I took a break from movies on Thursday to catch up on the latest season of New Girl and The Bachelor like a girl just has to do sometimes. I also knew I would have more time to watch movies this weekend because today is my first full day off from work since Dec. 29 … not that I was keeping track or anything.
I couldn’t wait to watch two movies today so I took some time last night to see Youth at my home away from home, the Edina Cinema, and then watched Muriel’s Wedding based on the recommendation from contributor and critic Karen Krizanovich in 1,001 Movies You Must See Before You Die.
Youth is a visually stunning film about a retired orchestra director and composer Fred Ballinger (Michael Caine) on holiday in Switzerland with other artists, his longtime friend and movie director Mick Boyle (Harvey Keitel), and daughter Lena Ballinger (Rachel Weisz.)
A mustachioed Paul Dano rounds out the main cast of characters as young actor Jimmy Tree and his performance was an effective way to bring to light what the other artists have struggled with their whole careers. Jimmy believes the dichotomy between artists’ passion and being defined by what they do just for work (in his case playing a robot in a Hollywood blockbuster) creates a bond between him and Fred.
Fred is retired because his wife is sick and can no longer sing the Simple Songs he composed and tries to ignore the fact that his art is still in demand. Ultimately, he must decide whether to go back to the stage after Queen Elizabeth II invites him to perform a concert.
The decision presents the same struggle and more for Fred as Jimmy has after taking a role he doesn’t believe in and then consistently being recognized as the robot Mr. Q even with long hair, the aforementioned mustache and a rotating collection of sunglasses.
Youth works in its presentation of character dynamics and human emotion between people and artists from all walks of life, including friends and family, but fell apart for me at times when it focused too much on the individual characters’ projects for work compared to their personal goals and struggles.
The friendship between Fred and Mick is one of the most important relationships in the film that shows their true characters even more in their moments together, ultimately making the expanse of the scenes when Mick is working on a movie with a young cast and crew unnecessary.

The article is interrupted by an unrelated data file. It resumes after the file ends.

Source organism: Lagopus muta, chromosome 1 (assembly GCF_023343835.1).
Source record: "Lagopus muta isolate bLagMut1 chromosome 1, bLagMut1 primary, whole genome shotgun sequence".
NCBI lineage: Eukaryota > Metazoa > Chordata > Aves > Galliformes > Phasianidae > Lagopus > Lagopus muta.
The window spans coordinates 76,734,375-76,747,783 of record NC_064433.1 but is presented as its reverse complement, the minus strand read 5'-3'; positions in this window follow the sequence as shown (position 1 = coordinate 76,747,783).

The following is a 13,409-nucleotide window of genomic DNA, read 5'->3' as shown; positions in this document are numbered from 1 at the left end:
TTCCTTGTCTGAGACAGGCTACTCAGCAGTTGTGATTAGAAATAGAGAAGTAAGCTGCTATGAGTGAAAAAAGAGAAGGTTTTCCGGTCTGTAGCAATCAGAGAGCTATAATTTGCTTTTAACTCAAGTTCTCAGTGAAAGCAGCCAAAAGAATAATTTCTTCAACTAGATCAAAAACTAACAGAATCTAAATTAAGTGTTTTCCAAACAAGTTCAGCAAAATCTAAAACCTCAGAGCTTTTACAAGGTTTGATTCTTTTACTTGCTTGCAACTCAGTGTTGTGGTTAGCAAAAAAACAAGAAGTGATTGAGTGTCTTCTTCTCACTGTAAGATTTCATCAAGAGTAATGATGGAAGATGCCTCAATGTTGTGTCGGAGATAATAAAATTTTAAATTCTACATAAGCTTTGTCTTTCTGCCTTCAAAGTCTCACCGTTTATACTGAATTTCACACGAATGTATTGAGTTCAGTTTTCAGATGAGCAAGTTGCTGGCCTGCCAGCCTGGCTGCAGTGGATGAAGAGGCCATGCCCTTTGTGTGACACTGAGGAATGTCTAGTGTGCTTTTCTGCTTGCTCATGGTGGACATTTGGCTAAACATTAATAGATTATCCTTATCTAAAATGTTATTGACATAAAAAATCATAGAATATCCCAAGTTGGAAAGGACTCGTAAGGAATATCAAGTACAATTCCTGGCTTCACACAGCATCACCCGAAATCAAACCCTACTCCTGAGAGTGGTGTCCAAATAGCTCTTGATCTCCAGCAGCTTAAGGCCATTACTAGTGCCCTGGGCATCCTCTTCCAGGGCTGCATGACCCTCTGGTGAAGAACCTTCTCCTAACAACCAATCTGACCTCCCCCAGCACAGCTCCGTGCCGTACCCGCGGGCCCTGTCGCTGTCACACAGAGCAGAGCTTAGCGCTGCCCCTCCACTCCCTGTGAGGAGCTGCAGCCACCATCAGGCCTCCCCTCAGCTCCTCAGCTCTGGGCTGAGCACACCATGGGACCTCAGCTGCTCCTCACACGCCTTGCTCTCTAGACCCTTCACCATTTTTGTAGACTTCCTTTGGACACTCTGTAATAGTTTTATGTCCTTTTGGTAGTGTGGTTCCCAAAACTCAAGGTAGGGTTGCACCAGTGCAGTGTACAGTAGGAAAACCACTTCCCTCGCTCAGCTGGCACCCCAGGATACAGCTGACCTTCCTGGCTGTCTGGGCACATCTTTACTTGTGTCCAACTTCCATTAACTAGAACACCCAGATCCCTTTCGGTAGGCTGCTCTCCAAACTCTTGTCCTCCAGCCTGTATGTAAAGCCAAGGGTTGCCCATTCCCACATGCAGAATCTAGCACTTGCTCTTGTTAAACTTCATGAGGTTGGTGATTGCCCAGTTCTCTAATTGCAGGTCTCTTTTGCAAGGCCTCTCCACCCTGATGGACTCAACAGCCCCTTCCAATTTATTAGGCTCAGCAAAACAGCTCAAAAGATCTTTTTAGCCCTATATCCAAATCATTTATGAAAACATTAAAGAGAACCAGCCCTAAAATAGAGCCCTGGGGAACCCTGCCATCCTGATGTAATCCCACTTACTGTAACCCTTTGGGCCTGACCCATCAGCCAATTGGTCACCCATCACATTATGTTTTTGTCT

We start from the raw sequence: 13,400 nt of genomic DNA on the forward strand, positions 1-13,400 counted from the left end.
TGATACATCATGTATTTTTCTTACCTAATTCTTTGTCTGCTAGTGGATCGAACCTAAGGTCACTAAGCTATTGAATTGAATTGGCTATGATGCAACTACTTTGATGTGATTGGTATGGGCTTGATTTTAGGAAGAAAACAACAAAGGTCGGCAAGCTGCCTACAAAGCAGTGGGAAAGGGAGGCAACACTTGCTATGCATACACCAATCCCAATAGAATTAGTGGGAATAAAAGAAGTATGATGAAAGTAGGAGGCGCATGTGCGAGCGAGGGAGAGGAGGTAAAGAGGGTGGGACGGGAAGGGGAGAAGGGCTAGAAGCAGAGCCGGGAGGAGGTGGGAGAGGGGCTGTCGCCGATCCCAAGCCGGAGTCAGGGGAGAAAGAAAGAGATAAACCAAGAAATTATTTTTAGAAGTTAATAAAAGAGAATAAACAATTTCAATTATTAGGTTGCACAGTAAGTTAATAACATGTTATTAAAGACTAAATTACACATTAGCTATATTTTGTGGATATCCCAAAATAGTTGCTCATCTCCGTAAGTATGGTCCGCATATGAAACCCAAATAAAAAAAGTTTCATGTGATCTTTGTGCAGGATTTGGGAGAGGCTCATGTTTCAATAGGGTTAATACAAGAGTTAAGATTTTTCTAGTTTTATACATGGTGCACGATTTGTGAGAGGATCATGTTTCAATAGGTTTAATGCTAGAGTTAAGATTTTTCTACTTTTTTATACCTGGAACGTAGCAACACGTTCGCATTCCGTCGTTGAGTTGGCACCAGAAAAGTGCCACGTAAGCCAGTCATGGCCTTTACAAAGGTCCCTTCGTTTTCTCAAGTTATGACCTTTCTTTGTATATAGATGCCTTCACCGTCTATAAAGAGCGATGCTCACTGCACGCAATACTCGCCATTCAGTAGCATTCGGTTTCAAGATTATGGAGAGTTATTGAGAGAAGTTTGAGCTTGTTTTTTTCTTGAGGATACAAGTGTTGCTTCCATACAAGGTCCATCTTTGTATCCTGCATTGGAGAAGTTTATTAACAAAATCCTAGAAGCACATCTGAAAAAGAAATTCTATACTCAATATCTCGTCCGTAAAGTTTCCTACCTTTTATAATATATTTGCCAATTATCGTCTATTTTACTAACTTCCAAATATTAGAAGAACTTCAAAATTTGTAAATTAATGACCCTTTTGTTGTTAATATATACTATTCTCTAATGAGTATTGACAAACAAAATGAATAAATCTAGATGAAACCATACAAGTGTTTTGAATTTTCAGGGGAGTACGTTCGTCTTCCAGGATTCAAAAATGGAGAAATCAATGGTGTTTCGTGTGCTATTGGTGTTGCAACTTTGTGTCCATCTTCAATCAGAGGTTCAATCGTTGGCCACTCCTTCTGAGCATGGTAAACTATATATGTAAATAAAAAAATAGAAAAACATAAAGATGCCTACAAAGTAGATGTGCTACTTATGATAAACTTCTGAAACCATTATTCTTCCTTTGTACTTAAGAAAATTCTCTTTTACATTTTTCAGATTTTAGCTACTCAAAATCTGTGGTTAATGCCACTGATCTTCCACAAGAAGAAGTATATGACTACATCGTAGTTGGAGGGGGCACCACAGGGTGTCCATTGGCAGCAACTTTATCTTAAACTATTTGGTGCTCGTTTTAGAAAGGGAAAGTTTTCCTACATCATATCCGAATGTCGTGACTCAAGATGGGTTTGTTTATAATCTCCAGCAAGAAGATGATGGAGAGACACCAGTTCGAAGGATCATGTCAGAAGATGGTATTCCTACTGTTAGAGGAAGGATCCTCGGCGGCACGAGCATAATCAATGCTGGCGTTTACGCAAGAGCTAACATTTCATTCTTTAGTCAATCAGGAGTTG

Regardless of that the music, for the most part, and the visuals presented at the backdrop of the happiness and sadness each character is going through bring the whole film together.
As is the case with Youth, Muriel’s Wedding is a film with a strong musical presence (except it’s all Abba, all the time) and focus on the characters’ relationships.
The film is recognized in 1,001 Movies You Must See Before You Die for what seems to be a rom-com turned drama-com as Muriel (Toni Collette) takes an unconventional path to find out her true self masked by the desire to meet a man and get married. She lives with her family in Porpoise Spit, Australia and spends her days dreaming of someplace else and the most elaborate wedding dress.
She is shunned by her group of friends for being too weird, essentially, and her father consistently says she is nothing.
Muriel doesn’t take the best path to reinvent herself, going on vacation on her parents’ dime when she’s supposed to be working, but she makes things right in the end and realizes what’s important.
There is still enough comedy in the film along the way and it presents and an over-the-top flashback to the styles of the 1990s. The heart of Muriel’s Wedding is the dynamic between Muriel and her best friend Rhonda (Rachel Griffiths) and restoring relationships with her family.
Muriel’s Wedding didn’t present the total pick-me-up that I needed after Youth, but I can see why it’s a cult classic and the two films make for a good double feature.
“Everything looks beautiful when you’re young and pretty.”
— They Might Be Giants